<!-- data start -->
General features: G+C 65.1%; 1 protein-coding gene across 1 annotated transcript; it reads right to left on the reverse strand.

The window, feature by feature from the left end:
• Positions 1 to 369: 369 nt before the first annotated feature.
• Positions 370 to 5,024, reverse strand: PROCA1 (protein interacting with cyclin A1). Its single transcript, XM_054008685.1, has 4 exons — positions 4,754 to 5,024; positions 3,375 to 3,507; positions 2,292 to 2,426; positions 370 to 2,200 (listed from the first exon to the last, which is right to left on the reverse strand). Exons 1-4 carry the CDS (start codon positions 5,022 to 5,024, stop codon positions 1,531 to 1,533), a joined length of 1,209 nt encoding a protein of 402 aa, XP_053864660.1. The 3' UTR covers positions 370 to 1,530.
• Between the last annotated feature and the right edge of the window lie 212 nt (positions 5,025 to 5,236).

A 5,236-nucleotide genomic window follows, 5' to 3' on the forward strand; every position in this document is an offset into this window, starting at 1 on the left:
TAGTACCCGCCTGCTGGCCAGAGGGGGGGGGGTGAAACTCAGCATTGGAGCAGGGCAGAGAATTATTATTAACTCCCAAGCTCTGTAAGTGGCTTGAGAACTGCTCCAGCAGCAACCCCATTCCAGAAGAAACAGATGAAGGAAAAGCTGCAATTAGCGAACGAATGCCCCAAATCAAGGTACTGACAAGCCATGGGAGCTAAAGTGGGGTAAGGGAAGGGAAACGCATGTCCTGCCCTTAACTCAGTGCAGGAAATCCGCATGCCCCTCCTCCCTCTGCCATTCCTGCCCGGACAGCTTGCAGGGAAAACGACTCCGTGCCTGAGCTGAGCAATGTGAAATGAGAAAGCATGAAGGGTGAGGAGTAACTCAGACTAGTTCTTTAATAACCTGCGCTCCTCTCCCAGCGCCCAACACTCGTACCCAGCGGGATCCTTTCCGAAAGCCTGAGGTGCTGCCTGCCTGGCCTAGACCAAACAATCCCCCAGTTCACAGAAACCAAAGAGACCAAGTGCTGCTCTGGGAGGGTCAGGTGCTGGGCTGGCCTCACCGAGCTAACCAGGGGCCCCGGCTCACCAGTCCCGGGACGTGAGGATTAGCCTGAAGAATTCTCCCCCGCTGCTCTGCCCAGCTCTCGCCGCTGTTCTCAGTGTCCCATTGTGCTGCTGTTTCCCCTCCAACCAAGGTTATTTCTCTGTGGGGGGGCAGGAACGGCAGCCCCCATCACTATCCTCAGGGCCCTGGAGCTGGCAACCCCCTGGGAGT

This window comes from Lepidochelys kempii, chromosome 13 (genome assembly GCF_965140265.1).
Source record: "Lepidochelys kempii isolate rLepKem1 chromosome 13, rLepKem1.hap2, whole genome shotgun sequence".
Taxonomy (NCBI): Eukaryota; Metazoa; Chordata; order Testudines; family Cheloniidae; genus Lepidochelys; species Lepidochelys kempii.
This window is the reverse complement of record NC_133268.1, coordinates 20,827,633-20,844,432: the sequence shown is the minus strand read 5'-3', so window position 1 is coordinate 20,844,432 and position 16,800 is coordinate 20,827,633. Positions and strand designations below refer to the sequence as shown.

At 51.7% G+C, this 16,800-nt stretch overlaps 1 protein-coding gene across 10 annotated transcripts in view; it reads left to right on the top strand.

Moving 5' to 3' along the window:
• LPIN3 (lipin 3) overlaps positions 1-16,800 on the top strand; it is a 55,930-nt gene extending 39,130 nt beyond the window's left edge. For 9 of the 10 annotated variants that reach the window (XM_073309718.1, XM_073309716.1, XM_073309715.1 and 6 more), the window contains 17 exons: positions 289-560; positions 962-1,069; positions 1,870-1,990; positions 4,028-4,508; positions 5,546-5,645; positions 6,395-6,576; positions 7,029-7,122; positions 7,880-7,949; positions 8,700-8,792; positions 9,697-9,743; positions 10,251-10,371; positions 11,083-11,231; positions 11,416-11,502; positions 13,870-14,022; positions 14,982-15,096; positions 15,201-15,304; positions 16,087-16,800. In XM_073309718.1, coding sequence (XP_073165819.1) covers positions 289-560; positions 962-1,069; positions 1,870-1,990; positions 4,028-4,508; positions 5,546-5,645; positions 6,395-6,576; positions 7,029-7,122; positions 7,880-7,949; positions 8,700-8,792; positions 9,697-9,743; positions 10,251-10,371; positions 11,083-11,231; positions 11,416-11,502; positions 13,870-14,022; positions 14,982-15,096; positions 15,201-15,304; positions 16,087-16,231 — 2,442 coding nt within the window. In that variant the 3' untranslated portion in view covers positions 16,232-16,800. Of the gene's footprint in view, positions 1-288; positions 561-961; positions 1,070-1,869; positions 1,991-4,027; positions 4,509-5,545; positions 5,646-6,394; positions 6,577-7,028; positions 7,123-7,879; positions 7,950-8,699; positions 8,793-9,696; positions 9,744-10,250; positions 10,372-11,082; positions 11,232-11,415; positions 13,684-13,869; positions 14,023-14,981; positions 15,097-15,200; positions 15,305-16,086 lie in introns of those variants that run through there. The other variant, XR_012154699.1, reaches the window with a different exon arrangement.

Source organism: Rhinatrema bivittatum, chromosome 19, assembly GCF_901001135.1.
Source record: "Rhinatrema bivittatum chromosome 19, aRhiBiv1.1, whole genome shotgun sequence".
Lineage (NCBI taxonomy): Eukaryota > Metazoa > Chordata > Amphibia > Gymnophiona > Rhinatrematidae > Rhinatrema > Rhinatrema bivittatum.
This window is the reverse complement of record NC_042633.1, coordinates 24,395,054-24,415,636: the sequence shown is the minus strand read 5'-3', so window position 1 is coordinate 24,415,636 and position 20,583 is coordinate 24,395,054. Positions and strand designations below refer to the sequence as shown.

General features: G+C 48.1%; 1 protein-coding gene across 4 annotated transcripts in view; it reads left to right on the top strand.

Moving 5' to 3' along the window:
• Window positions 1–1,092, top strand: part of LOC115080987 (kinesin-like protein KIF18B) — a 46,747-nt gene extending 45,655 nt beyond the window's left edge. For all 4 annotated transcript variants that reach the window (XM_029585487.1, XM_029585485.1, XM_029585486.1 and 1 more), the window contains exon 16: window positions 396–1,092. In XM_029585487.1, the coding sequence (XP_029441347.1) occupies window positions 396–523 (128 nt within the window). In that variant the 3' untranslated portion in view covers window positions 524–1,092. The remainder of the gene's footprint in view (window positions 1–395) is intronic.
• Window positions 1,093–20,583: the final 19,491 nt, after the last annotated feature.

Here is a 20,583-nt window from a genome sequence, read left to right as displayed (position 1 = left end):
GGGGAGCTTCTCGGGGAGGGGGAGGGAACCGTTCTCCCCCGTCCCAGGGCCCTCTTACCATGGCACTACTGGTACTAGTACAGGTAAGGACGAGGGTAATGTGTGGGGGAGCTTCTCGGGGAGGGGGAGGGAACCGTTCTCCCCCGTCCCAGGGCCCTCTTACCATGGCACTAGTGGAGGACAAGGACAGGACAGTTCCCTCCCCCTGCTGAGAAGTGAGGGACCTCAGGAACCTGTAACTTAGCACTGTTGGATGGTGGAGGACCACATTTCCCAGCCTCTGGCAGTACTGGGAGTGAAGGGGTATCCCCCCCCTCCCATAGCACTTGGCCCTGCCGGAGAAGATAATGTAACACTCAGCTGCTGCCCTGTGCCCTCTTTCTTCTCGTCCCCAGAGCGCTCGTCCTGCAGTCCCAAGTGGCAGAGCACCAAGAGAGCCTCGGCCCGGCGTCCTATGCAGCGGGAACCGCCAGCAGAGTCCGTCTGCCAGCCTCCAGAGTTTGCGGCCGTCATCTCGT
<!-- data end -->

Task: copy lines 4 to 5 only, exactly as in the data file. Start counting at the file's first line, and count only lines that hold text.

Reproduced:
• Positions 370 to 5,024, reverse strand: PROCA1 (protein interacting with cyclin A1). Its single transcript, XM_054008685.1, has 4 exons — positions 4,754 to 5,024; positions 3,375 to 3,507; positions 2,292 to 2,426; positions 370 to 2,200 (listed from the first exon to the last, which is right to left on the reverse strand). Exons 1-4 carry the CDS (start codon positions 5,022 to 5,024, stop codon positions 1,531 to 1,533), a joined length of 1,209 nt encoding a protein of 402 aa, XP_053864660.1. The 3' UTR covers positions 370 to 1,530.
• Between the last annotated feature and the right edge of the window lie 212 nt (positions 5,025 to 5,236).